via Discover Challenge: Tough Questions

An Open Minded World

Open Minded was the word for the week. I sat for a moment thinking about what that meant to me. There are so many areas it could relate too. Open Minded is an interesting subject at this point in the world. The world is fighting for open minded-ness, only everyone has their own version of being open-minded. Many people prance around in their fantasy world pretending that they are open-minded, they may even think that they are open-minded but they aren’t. They are what I like to call compartment open-minded. To me, it means that they are only open-minded to the extent that their small mindedness will allow them.  Let me give you an example.  Sally and Johnny Smith are the typical, average white American family living in the suburbs with the standard 2.5 kids, a cat, a dog and a canary. Sally works part-time at the kid’s school library and the Johnny works full-time as a defense lawyer. This lovely couples best friends are Sasha and Tyrese Jones whom live next door also with their 2.5 kids and multitude of pets and are African American. Sasha is the school nurse and Tyrese is a stockbroker. Johnny and Tyrese carpool into the city together. They have a lovely life together for years and years and years.  All the Smith and Jones children go off to college together. Several to the same college.  But uh oh, little girl Smith becomes knocked up by little boy Jones second year of college.  Mr. Johnny Smith is not to happy at the idea of having a multiracial baby in his family. He won’t come right out and say it. But his attitude towards the Jones changes, he can’t look at his daughter the same. Everyone assumes it is because of the pregnancy at first. Soon it’s obvious that isn’t it. The dynamic in the family changes. The bigger little girl Smith’s belly becomes the less Johnny spends time with Tyrese. He claims he isn’t prejudice and in his close minded way he wasn’t, as long color stayed out of his alabaster family.  Our country has become a symbol for that.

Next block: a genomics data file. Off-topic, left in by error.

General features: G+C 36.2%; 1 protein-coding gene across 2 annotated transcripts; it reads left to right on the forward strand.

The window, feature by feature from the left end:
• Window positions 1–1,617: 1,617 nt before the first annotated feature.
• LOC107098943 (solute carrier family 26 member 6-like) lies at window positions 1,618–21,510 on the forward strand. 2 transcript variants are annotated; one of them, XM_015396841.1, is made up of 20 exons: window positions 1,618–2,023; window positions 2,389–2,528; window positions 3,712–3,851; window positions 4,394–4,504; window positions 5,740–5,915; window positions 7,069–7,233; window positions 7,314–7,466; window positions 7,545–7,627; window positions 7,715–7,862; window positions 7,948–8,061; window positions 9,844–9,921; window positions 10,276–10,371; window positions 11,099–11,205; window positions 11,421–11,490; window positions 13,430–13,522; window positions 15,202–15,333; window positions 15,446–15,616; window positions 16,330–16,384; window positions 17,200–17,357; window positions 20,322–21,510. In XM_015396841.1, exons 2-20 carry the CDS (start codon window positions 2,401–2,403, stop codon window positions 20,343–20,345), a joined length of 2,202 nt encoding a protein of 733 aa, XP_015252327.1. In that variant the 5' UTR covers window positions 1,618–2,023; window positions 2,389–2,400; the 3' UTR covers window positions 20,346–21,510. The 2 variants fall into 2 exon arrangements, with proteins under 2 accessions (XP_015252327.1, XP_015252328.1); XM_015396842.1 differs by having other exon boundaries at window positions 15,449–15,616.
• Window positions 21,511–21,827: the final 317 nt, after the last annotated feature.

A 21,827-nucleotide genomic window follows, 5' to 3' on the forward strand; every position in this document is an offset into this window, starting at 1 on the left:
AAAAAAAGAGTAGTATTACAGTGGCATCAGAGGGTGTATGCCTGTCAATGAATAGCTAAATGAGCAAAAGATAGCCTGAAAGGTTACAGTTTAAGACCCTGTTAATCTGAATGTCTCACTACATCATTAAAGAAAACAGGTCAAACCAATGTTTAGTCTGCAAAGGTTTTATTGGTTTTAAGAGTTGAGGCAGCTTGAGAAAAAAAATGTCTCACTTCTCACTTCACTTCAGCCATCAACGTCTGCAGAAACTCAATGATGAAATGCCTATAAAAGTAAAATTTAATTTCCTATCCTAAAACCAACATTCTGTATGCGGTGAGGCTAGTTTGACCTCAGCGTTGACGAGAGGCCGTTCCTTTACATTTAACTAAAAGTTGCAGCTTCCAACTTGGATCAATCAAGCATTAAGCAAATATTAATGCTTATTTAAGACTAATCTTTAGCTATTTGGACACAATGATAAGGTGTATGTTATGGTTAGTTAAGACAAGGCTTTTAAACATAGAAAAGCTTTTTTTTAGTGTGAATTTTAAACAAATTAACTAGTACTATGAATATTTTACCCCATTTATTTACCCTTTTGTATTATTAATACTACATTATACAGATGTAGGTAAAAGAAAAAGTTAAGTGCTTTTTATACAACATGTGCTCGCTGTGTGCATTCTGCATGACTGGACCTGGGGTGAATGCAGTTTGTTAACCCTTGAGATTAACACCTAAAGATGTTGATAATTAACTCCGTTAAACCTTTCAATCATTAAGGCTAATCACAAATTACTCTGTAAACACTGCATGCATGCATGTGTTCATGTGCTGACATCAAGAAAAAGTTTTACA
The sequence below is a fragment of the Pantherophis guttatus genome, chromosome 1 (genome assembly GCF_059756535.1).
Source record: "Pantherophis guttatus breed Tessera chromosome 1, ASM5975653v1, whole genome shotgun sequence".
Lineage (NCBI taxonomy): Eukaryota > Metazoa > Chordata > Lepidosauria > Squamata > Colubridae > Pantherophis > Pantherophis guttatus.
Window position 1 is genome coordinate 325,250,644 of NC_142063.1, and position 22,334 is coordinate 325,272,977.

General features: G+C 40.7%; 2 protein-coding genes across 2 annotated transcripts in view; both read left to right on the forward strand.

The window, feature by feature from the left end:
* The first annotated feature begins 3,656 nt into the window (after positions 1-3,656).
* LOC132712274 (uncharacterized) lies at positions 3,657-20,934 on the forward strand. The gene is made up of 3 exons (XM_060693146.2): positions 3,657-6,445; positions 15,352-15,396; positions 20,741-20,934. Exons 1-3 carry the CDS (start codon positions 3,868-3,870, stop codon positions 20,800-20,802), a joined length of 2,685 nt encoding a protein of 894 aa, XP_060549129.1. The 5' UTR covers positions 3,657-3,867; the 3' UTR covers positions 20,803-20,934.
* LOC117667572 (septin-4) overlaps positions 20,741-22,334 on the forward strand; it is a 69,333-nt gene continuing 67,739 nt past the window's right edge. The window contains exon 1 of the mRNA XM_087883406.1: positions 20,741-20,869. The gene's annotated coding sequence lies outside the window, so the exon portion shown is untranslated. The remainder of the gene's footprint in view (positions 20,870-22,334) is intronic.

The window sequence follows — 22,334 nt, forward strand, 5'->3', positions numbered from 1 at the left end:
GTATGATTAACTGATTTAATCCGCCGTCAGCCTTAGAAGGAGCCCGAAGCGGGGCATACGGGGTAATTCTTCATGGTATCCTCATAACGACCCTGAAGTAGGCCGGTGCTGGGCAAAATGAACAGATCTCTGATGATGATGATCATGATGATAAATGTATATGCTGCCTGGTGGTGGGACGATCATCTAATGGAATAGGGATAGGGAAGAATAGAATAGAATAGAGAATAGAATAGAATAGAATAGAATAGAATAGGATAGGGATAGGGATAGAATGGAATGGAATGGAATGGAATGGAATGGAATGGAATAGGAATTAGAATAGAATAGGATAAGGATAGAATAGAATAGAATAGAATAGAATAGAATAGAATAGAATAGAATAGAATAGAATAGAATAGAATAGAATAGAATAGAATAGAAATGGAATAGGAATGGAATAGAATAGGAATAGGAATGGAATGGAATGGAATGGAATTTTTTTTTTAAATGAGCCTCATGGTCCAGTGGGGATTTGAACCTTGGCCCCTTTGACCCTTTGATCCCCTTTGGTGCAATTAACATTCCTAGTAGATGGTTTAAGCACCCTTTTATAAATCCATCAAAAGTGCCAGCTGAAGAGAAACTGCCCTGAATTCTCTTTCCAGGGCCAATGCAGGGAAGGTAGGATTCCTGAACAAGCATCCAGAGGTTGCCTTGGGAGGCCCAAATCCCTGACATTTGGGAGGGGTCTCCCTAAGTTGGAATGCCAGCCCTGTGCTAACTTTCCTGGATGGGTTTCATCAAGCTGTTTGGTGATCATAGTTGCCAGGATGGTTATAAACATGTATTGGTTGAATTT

If you want to know if you are open-minded, think about the comments you make. If you make a statement about a same-sex couple that sounds like you don’t care what “they” do behind closed doors, or live and let live, what you are really saying is let’s be stagnant. Or let’s not grow, or let’s not develop as people. A person is not open-minded when they say I support gay people as long as I don’t have to see it. Please, stop. Stop saying self comforting statements like I support gay people, because you do not. Those false statements are only being said to make you feel better as they certainly do nothing to help the gay community. I support the gay community. That is the statement. It does not need to be followed up with a but and does not need to be followed with a “as long as”. Also, to be clear, a human, does not need to have a family or relative or compadre in the gay community to be able to support it. And you don’t have to SAY that statement. A person can support programs that provide help/support/safe harbor for LGBTQ communities. A person can volunteer on crisis hotlines, donate clothes, time or personal effects to LGBTQ shelters.  Do not wait for a personal connection to become involved. The time is now. The day is today to become evolved and educated and open-minded.  Gone are the days that gay is about sex and perversion but about lifestyle and family and normalcy. But still, hate crimes happen, innocent people are still frightened and fear strikes the hearts of those whom only want to be who they were born to be. Shame on those who bring that on. And shame on those that sit idle by claiming to be “supporters” while doing nothing.